A big truck is the world’s largest vibrator, delivering nagging discomfort, not pleasure.
Vibration is the silent, constant, destructive companion of the over-the-road driver. Dr. Mark, the chiropractor I visited in Bangkok, Thailand in February, warned of potential onset of osteo-arthritis in my lower spine, aggravated by vibration.
Vibration affects everything in a big truck. In three months, my red Canada ball cap commemorating the 2010 Canada vs USA Olympic hockey victory, hanging above the passenger seat, was fashionably distressed by truck vibration as it bounced against the seat. The edges of jeans at my hips, frayed to splitting in a year, vibrating against the seatbelts. I’m convinced that even my eyeballs were vibrating.
Anxious to avoid further physical damage to our bodies, we decided to invest $6,000 on the BoseRide driver seat in May. We had a 60-day money back trial.
Inquiring minds want to know, if the hugely, expensive seat works.
Up front, I was biased to the seats from the first test-drive on the simulator at the Louisville, Kentucky truck show in March. Not only do we think Bose is a good brand name, we desperately want this seat to work. Since we are early adopters, well MacGyver is an early adopter and I’m along for the ride, we decided to try the technology.
The BoseRide technology is based on its noise-canceling headphones, which send an opposite sound wave to cancel out the sound wave of a background noise. The seat sends an opposite signal to keep the truck seat level and steady canceling the constant vibration of the road.
This vibration-canceling system is a computer installed underneath the driver seat. It is the only truck seat with blinking LED lights, an ethernet port and a SIM card behind the back panel. When the system is turned off, the seat becomes a regular air ride seat, using air to absorb the shocks in the road.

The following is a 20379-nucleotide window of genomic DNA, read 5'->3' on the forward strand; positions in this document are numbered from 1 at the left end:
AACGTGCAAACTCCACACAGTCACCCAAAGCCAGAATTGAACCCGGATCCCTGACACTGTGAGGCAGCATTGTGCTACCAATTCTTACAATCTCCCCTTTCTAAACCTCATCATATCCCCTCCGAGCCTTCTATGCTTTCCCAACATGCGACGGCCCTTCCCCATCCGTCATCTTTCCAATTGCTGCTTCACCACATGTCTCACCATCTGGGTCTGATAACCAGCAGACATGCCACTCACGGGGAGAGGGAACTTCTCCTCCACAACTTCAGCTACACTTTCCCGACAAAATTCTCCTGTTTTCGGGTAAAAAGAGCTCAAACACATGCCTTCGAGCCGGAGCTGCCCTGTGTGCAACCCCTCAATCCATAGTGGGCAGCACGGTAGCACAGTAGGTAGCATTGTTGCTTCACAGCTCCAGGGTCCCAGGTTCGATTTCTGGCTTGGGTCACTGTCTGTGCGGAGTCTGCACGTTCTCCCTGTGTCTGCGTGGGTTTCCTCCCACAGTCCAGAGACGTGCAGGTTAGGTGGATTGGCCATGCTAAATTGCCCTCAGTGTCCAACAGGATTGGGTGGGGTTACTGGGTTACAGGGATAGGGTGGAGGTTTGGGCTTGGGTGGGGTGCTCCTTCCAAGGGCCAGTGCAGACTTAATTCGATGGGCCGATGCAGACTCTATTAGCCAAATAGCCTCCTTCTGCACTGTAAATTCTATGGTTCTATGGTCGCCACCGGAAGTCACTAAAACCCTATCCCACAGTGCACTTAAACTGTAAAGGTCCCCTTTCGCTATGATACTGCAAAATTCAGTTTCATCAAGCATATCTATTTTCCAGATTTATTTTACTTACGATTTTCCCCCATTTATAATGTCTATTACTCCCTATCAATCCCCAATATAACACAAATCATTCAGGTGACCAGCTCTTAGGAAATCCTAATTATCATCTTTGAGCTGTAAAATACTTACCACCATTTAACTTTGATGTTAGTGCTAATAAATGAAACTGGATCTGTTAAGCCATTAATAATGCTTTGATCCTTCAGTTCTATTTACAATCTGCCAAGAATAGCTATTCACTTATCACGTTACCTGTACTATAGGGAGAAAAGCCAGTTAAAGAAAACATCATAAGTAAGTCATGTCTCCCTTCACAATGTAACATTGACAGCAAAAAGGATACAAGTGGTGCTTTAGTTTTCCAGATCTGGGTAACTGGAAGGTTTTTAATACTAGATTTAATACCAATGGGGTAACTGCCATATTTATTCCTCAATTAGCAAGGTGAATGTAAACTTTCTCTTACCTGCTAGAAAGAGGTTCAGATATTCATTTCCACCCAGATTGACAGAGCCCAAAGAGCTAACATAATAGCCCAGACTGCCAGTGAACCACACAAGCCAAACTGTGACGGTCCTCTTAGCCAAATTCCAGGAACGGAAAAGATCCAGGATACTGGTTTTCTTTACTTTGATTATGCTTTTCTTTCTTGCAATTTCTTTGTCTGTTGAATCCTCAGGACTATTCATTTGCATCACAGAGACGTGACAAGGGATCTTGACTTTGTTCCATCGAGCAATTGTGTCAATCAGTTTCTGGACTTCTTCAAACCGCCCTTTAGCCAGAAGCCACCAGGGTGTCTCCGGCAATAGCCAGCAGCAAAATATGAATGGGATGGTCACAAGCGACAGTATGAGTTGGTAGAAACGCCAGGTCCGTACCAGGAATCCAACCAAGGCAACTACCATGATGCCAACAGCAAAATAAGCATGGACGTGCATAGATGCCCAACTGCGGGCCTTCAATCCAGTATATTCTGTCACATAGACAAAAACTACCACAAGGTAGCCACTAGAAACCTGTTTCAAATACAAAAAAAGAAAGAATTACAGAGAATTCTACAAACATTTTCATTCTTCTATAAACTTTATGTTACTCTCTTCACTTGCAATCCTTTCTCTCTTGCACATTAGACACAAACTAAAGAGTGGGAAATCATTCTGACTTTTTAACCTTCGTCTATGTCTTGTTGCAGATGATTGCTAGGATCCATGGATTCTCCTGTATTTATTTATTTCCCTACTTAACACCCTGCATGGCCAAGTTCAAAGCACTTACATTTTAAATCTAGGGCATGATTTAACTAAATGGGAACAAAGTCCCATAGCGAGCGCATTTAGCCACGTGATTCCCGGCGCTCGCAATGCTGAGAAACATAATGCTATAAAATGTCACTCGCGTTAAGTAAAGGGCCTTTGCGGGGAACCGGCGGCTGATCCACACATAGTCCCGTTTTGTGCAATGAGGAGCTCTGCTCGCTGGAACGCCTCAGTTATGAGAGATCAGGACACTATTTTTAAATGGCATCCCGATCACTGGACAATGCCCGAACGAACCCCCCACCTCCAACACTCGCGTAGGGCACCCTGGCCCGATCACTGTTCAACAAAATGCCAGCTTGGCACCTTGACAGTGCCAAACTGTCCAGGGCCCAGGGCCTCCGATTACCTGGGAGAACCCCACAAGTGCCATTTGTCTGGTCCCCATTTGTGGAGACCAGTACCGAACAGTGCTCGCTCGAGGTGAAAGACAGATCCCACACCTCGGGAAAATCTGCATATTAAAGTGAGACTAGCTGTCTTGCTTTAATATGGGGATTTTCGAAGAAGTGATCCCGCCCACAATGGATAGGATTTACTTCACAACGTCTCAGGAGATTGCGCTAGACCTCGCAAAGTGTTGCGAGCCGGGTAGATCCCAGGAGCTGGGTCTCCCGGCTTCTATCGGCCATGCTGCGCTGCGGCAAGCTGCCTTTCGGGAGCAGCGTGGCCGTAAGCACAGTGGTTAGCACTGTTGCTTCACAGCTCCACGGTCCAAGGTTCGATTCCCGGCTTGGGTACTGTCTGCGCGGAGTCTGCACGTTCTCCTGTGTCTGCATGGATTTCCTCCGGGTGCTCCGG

Immediately we could feel a difference. With the BoseRide switched on, MacGyver can drink his coffee without spilling it. The big bumps in the road — and there are many across this vast nation — are absorbed. But the seat is more about the vibration that the bumps.
We found the seat has a jolly jumper effect. Just like how you think it would feel if you were set free in a baby’s jolly jumper, the seat seems to porpoise up and down, bouncing higher the deeper the ruts in the road. But it’s not the seat that is moving, it’s the truck, the seat is staying virtually level.
Over-the-road drivers absorb both sudden shocks and constant road-induced, whole-body vibration. As the months behind the wheel mounted, I found myself trying to “stretch” my eyeballs at the end of my driving shift They seemed slightly out-of-focus but I wasn’t overly tired and my prescription in my glasses is good. I heard another driver say that his eyeballs seemed to vibrate when he’d been in the truck several hours and I thought, yes!, that’s what’s happening to me.
Bose says research studies confirm that whole-body vibration increases fatigue and causes stress to the body and spine. I agree.
From the brochure:
“A high-powered linear electromagnetic actuator in a package small enough to fit under a truck seat. A high-performance amplifier powerful enough to support a 350-pound driver, yet so efficient it typically draws less energy than a 50-watt light bulb. Sensors and control algorithms working together to counteract road disturbances before they reach the driver.”
Spending big money on equipment is logical for us. The driver seat is a tool that can keep us comfortable and healthy and earning so that we are profitable in the long term.
In my home, my parents had three priorities, eyes, teeth and feet. Enormous amounts of money went into looking after each of these components. Eyes were checked regularly and protected at all times, teeth met limited sugar, almost no cavities on three kids, one with none, and good shoes all the time.